Sailing in Antigua can be enjoyed at anytime of the year with cooling trade winds to make the weather perfect.
Antigua has options for both experienced and non-experienced yachters and sailors. Those with ocean experience will find sailing off Antigua’s east and north coasts offers exciting and challenging sailing. Sailors with less experience will enjoy the calmer and safer waters of the west coast.
If you are sailing your own boat you must, when approaching and docking in Antigua, follow the procedures for authorized entry. There are several ports through which you can enter Antigua. The VHF channel for these ports is 16. The entry fee is approximately $2.70(USD) per person.
When entering you must fly a yellow quarantine flag from a visible high point or bridge. Passengers and crew must remain on board until entry procedures have been completed. You must obtain valid cruising permits from the port authority, and all regulations of the Antigua Port Authority and the National Parks Authority must be followed while in the waters of Antigua and Barbuda.
It is imperative that you keep nautical maps on board your boat to avoid the coral reefs around the island. Sailing around Barbuda can be particularly hazardous due to extensive coral outcroppings. Always exercise caution and try to have someone on board who is familiar with local waters. Caution should also be taken when navigating Antigua’s offshore islets, especially on the east coast. Also beware of the strong trade winds and waves on the northern and eastern coasts of the island.
Regardless of your sailing experience, chartering a boat is an attractive option for anyone sailing the waters of Antigua. Charter options include bareboats, skippered bareboats, and fully crewed charters.
Bareboats are for experienced sailors who take full responsibility for the sailing and use of the boat. Besides experience you must also have some knowledge of the Caribbean and it’s waters. Charter companies will want to see proof of sailing experience before allowing you to charter one of their boats.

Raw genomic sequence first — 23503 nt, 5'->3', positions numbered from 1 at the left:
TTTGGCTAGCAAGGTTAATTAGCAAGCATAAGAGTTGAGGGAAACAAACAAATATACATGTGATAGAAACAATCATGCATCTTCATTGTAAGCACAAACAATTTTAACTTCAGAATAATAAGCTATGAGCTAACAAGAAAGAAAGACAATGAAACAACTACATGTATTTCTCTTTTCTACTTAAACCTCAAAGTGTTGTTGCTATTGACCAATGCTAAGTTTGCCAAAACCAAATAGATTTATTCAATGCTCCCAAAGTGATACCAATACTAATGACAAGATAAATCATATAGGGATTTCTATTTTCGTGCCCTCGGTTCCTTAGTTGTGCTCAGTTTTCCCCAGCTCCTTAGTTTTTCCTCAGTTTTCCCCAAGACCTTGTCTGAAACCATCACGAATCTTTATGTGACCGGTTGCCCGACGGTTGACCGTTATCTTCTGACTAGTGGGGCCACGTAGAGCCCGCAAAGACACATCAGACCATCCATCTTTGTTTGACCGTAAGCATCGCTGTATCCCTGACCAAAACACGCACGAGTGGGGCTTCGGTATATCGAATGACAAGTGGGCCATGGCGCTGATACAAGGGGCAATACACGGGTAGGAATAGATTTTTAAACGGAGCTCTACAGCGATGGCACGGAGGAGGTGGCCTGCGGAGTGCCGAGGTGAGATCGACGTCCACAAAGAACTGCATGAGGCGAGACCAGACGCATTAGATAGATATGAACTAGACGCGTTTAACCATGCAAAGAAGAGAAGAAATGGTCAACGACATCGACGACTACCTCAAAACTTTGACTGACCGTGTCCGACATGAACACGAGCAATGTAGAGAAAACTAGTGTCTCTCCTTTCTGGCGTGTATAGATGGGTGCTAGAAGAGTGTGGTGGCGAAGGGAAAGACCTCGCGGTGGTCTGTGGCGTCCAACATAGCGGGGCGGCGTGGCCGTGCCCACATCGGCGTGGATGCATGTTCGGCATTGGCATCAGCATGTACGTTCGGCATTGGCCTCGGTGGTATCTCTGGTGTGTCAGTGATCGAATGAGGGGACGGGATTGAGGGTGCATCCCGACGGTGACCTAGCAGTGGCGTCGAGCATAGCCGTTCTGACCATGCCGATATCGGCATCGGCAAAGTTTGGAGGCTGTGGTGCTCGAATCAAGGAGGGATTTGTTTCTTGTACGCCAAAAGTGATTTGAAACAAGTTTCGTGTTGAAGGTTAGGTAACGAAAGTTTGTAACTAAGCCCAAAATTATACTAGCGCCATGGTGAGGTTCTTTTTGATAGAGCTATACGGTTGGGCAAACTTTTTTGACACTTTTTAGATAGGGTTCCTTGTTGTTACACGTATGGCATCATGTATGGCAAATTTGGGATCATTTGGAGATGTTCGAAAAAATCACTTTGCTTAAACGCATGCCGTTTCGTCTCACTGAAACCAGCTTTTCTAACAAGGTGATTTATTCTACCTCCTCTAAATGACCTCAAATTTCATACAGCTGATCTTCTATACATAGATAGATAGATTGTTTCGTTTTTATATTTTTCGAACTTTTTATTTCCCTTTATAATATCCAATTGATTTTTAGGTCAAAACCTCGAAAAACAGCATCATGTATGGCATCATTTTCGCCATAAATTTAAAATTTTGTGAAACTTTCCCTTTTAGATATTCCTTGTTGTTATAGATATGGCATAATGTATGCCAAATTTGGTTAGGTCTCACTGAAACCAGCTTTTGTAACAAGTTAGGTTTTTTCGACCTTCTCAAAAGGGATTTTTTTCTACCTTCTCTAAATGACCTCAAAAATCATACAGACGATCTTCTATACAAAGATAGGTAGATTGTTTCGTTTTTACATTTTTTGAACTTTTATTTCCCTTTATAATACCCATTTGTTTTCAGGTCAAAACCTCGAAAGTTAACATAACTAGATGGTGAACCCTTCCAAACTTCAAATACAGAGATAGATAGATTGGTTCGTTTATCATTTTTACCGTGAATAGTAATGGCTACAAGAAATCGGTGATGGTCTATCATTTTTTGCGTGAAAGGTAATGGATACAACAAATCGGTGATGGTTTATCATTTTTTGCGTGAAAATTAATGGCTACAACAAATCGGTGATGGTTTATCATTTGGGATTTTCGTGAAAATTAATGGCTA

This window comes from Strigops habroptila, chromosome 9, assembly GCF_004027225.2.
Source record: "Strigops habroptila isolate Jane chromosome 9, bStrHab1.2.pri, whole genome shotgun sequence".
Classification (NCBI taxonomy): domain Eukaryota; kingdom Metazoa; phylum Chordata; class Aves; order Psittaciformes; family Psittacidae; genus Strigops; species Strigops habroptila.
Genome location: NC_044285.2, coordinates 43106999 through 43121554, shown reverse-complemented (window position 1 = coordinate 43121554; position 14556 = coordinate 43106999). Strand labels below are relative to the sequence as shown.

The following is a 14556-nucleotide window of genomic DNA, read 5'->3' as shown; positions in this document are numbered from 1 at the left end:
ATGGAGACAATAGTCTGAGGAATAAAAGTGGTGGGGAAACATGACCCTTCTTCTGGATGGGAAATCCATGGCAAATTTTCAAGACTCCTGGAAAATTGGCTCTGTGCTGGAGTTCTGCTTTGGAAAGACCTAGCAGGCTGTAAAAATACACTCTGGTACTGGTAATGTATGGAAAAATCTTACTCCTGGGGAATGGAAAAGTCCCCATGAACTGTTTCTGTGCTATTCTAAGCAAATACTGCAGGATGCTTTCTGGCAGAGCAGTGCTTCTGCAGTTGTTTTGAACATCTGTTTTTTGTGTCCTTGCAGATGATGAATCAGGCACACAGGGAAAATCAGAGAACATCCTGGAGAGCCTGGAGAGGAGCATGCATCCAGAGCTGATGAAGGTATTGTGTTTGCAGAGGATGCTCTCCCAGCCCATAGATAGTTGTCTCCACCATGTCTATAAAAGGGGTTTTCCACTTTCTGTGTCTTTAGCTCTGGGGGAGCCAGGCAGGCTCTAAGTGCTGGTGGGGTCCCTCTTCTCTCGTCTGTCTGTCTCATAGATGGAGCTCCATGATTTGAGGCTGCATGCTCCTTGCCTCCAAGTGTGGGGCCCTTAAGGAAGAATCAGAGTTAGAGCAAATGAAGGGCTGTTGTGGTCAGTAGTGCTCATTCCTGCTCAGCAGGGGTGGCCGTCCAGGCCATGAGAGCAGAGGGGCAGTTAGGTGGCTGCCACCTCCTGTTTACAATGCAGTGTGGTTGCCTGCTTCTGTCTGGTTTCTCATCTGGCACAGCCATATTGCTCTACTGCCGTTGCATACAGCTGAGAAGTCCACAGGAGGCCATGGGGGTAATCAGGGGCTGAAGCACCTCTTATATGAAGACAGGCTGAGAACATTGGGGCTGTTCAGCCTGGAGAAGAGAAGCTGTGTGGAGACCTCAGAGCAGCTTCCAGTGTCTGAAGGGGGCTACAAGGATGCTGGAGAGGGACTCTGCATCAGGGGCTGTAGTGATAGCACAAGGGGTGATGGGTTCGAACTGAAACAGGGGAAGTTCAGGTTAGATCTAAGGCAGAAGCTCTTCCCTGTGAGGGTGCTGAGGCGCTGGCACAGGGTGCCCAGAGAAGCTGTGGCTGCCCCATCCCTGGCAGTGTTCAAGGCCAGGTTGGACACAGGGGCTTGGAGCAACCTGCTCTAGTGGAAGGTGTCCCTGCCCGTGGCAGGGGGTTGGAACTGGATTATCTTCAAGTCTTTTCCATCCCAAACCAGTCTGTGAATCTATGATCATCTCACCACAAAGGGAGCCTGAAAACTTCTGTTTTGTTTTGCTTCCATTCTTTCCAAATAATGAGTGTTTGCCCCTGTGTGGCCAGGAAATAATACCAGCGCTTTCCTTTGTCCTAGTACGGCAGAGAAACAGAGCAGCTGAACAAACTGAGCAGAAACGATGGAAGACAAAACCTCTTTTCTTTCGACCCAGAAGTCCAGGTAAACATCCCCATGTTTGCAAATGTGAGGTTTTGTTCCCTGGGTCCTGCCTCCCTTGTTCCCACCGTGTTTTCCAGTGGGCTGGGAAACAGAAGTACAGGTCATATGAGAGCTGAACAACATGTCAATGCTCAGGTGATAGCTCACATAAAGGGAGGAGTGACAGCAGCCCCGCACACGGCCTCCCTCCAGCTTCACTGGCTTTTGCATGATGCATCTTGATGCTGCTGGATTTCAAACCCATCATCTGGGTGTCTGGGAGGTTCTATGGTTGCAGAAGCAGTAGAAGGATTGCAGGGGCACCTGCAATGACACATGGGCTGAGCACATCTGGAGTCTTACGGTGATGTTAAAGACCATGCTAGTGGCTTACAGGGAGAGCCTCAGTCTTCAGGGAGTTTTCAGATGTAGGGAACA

If the charter company recognizes you as a competent sailor, but with limited or no experience in the Caribbean, they will probably suggest a skippered bareboat. The skipper may be assigned for just a few days or for the duration of the journey. This option is a great way to experience sailing Antigua while still having a bareboat.
Crewed charters include both an experienced captain and a cook. A good crew can make your experience sailing in Antigua an unforgettable one, and, if lounging around while someone else does all the work is not enough to satisfy, you can assist in sailing the boat, under the supervision of the captain.
The captain of a crewed charter has ultimate control, from care of the ship to the itinerary, and will not put the safety of the crew, ship, or passengers at risk. Although passengers have input, the captain will have the final word should safety concerns require a change of itinerary.
Chartering a Yacht
Charter companies and brokers are the best option for chartering a boat and, if needed, a crew. There are a range of charter companies in both size and first tier and second tier. Charter brokers act as agents, finding the best charter for your needs.
Charter companies are divided into both large and small sizes and first and second tiers. First tier companies will have newer boats and the amenities that come with newer equipment including cell phones, CD players etc. Second tier companies usually buy boats from the first tier companies as they age, and will provide their boats at a lower cost.
Charter brokers will assist in the selection of the charter and crew. Yacht owners pay brokers so there is no charge for their services.
The American Yacht Charter Association (AYCA) and Charter Yacht Broker’s Association (CYBA) are two associations that can help you find a charter broker.
While there is much to consider when planning a sailing holiday in Antigua, there is no experience quite like it and it should be on your “must do” list if sailing is your passion!